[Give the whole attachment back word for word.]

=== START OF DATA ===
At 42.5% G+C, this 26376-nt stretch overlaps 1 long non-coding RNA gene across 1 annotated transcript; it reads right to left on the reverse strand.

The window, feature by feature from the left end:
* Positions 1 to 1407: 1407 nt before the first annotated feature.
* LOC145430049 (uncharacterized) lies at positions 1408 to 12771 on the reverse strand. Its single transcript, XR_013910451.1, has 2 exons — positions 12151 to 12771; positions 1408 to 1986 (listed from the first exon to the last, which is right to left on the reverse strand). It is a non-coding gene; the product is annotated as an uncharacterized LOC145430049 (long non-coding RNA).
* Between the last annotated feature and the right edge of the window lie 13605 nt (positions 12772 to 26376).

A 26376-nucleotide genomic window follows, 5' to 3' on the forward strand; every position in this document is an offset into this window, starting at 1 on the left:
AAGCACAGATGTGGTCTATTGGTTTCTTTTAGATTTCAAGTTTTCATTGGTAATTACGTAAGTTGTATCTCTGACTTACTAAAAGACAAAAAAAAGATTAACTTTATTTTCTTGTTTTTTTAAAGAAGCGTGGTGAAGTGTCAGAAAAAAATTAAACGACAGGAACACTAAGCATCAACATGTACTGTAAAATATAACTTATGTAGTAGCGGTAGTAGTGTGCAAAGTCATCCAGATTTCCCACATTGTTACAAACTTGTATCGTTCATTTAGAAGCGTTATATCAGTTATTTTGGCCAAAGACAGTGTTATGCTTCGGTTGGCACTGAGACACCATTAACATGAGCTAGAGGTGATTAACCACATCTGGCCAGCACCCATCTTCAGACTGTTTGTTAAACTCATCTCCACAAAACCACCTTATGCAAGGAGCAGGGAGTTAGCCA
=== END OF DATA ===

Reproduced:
At 42.5% G+C, this 26376-nt stretch overlaps 1 long non-coding RNA gene across 1 annotated transcript; it reads right to left on the reverse strand.

The window, feature by feature from the left end:
* Positions 1 to 1407: 1407 nt before the first annotated feature.
* LOC145430049 (uncharacterized) lies at positions 1408 to 12771 on the reverse strand. Its single transcript, XR_013910451.1, has 2 exons — positions 12151 to 12771; positions 1408 to 1986 (listed from the first exon to the last, which is right to left on the reverse strand). It is a non-coding gene; the product is annotated as an uncharacterized LOC145430049 (long non-coding RNA).
* Between the last annotated feature and the right edge of the window lie 13605 nt (positions 12772 to 26376).

A 26376-nucleotide genomic window follows, 5' to 3' on the forward strand; every position in this document is an offset into this window, starting at 1 on the left:
AAGCACAGATGTGGTCTATTGGTTTCTTTTAGATTTCAAGTTTTCATTGGTAATTACGTAAGTTGTATCTCTGACTTACTAAAAGACAAAAAAAAGATTAACTTTATTTTCTTGTTTTTTTAAAGAAGCGTGGTGAAGTGTCAGAAAAAAATTAAACGACAGGAACACTAAGCATCAACATGTACTGTAAAATATAACTTATGTAGTAGCGGTAGTAGTGTGCAAAGTCATCCAGATTTCCCACATTGTTACAAACTTGTATCGTTCATTTAGAAGCGTTATATCAGTTATTTTGGCCAAAGACAGTGTTATGCTTCGGTTGGCACTGAGACACCATTAACATGAGCTAGAGGTGATTAACCACATCTGGCCAGCACCCATCTTCAGACTGTTTGTTAAACTCATCTCCACAAAACCACCTTATGCAAGGAGCAGGGAGTTAGCCA